68. one architecture, use `make distclean' before reconfiguring for another
  69. architecture.
  70. Installation Names
  71. ==================
  72. By default, `make install' will install the package's files in
  73. `/usr/local/bin', `/usr/local/man', etc. You can specify an
  74. installation prefix other than `/usr/local' by giving `configure' the
  75. option `--prefix=PATH'.
  76. You can specify separate installation prefixes for
  77. architecture-specific files and architecture-independent files. If you
  78. give `configure' the option `--exec-prefix=PATH', the package will use
  79. PATH as the prefix for installing programs and libraries.
  80. Documentation and other data files will still use the regular prefix.
  81. If the package supports it, you can cause programs to be installed
  82. with an extra prefix or suffix on their names by giving `configure' the
  83. option `--program-prefix=PREFIX' or `--program-suffix=SUFFIX'.
  84. Optional Features
  85. =================
  86. Some packages pay attention to `--enable-FEATURE' options to
  87. `configure', where FEATURE indicates an optional part of the package.
  88. They may also pay attention to `--with-PACKAGE' options, where PACKAGE
  89. is something like `gnu-as' or `x' (for the X Window System). The
  90. `README' should mention any `--enable-' and `--with-' options that the
  91. package recognizes.
  92. For packages that use the X Window System, `configure' can usually
  93. find the X include and library files automatically, but if it doesn't,
  94. you can use the `configure' options `--x-includes=DIR' and
  95. `--x-libraries=DIR' to specify their locations.
  96. Specifying the System Type
  97. ==========================
  98. There may be some features `configure' can not figure out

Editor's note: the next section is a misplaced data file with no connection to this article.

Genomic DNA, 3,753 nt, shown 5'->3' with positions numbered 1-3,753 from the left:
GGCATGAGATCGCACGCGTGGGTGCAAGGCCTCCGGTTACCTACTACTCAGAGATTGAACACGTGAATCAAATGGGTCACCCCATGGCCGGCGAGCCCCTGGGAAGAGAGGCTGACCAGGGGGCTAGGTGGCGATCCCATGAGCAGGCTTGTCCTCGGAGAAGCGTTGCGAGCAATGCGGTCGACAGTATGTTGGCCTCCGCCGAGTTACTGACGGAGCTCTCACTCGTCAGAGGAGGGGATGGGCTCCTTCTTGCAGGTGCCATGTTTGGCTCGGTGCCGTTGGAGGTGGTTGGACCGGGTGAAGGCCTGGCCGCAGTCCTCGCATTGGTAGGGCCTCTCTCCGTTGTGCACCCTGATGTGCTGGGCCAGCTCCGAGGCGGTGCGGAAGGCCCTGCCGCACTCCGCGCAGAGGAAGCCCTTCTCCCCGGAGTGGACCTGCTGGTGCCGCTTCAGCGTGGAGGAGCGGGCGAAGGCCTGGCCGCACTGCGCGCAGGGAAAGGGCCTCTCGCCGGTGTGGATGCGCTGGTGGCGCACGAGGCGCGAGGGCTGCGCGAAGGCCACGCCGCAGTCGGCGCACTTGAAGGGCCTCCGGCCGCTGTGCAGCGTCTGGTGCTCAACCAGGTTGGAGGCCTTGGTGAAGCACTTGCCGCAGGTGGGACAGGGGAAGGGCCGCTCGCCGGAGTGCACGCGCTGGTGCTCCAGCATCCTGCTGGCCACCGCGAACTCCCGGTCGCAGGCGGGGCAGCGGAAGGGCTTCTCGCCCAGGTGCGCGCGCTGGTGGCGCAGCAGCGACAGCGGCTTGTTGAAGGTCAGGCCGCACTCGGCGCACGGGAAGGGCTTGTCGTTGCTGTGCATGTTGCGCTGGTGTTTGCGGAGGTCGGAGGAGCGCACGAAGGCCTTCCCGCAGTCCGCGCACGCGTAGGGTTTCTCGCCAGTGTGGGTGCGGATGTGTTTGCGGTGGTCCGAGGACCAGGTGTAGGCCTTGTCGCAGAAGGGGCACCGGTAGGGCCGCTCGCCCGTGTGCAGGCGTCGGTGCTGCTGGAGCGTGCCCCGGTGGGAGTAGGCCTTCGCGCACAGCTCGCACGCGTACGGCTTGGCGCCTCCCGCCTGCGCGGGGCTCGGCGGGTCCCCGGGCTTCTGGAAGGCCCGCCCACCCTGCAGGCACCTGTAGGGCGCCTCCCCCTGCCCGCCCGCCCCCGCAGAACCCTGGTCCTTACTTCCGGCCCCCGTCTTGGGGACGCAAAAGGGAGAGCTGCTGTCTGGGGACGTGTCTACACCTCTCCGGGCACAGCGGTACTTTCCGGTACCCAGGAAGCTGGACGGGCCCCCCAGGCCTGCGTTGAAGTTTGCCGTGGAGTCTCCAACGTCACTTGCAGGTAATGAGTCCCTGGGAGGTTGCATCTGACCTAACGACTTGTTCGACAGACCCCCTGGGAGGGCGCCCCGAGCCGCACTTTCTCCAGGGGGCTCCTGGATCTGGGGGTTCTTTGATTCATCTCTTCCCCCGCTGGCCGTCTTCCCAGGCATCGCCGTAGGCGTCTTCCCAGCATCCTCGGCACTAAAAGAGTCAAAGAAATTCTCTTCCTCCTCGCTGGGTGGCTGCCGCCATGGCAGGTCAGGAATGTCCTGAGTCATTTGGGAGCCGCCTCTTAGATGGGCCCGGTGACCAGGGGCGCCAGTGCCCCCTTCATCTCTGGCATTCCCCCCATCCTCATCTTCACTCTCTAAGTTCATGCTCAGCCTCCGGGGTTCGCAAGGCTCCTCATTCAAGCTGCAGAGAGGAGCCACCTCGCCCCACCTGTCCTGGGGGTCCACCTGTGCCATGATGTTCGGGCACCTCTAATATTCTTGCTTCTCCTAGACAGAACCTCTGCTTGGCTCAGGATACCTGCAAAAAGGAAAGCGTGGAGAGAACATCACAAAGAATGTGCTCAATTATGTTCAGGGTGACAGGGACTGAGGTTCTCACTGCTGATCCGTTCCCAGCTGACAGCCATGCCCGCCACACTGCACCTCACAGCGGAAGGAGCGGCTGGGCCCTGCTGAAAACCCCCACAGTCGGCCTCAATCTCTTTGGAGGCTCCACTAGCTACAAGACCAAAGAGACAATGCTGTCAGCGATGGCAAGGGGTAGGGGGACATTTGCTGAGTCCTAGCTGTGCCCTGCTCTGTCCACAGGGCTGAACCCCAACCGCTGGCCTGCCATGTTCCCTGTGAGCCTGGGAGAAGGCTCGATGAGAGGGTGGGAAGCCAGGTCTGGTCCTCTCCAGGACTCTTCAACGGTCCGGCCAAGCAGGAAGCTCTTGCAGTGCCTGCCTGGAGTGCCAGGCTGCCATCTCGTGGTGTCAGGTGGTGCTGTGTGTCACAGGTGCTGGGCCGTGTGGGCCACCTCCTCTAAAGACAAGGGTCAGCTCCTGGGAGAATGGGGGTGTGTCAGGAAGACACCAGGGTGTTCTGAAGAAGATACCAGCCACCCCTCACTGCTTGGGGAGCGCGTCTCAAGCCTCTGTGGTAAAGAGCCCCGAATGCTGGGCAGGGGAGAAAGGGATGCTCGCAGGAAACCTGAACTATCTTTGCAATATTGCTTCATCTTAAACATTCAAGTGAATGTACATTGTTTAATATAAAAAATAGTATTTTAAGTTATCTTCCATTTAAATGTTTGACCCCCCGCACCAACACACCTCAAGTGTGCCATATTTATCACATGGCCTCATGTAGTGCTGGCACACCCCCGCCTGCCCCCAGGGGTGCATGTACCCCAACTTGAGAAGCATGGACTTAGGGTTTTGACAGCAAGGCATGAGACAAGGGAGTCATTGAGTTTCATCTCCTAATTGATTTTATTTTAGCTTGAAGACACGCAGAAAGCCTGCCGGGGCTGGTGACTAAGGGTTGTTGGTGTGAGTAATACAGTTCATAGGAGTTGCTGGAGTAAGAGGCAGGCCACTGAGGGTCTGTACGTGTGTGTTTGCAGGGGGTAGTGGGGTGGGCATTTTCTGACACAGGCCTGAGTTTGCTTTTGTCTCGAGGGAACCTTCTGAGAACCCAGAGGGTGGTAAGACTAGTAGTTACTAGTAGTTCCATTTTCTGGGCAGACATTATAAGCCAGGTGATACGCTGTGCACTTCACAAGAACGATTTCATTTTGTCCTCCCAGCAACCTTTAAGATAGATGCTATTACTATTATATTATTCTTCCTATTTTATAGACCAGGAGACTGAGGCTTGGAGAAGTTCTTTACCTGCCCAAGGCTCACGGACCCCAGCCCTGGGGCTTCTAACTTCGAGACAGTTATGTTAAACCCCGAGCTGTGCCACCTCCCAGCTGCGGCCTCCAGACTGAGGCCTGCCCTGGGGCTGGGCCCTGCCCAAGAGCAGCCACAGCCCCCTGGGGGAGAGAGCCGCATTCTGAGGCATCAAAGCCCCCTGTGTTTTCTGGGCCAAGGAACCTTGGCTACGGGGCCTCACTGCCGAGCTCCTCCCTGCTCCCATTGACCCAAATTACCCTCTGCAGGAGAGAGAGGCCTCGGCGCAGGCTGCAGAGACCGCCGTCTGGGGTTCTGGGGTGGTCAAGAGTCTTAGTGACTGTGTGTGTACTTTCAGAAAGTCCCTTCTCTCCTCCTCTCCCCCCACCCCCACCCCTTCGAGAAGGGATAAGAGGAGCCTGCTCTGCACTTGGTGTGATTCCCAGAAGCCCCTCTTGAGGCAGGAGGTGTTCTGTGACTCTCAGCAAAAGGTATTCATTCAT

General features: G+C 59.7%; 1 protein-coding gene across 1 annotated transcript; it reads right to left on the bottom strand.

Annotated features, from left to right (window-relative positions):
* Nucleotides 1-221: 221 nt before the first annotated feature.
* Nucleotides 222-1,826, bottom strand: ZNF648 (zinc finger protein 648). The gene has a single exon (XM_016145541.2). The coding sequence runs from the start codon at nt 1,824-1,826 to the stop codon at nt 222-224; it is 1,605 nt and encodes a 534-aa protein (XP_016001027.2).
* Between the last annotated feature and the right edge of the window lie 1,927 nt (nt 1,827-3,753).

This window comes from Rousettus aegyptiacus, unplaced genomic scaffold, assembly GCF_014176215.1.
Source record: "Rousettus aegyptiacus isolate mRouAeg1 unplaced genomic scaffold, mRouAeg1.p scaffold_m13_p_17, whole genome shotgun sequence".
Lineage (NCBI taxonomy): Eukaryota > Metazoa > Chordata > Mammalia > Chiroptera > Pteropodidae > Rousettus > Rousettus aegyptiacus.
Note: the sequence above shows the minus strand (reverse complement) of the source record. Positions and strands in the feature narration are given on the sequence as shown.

99. automatically, but needs to determine by the type of host the package
  100. will run on. Usually `configure' can figure that out, but if it prints
  101. a message saying it can not guess the host type, give it the
  102. `--host=TYPE' option. TYPE can either be a short name for the system
  103. type, such as `sun4', or a canonical name with three fields:
  105. See the file `config.sub' for the possible values of each field. If
  106. `config.sub' isn't included in this package, then this package doesn't
  107. need to know the host type.
  108. If you are building compiler tools for cross-compiling, you can also
  109. use the `--target=TYPE' option to select the type of system they will
  110. produce code for and the `--build=TYPE' option to select the type of
  111. system on which you are compiling the package.
  112. Sharing Defaults
  113. ================
  114. If you want to set default values for `configure' scripts to share,
  115. you can create a site shell script called `config.site' that gives
  116. default values for variables like `CC', `cache_file', and `prefix'.
  117. `configure' looks for `PREFIX/share/config.site' if it exists, then
  118. `PREFIX/etc/config.site' if it exists. Or, you can set the
  119. `CONFIG_SITE' environment variable to the location of the site script.
  120. A warning: not all `configure' scripts look for a site script.
  121. Operation Controls
  122. ==================
  123. `configure' recognizes the following options to control how it
  124. operates.
  125. `--cache-file=FILE'
  126. Use and save the results of the tests in FILE instead of
  127. `./config.cache'. Set FILE to `/dev/null' to disable caching, for
  128. debugging `configure'.
  129. `--help'
  130. Print a summary of the options to `configure', and exit.
  131. `--quiet'
  132. `--silent'
  133. `-q'
  134. Do not print messages saying which checks are being made.
  135. `--srcdir=DIR'
  136. Look for the package's source code in directory DIR. Usually
  137. `configure' can determine that directory automatically.
  138. `--version'
  139. Print the version of Autoconf used to generate the `configure'
  140. script, and exit.
  141. `configure' also accepts some other, not widely useful, options.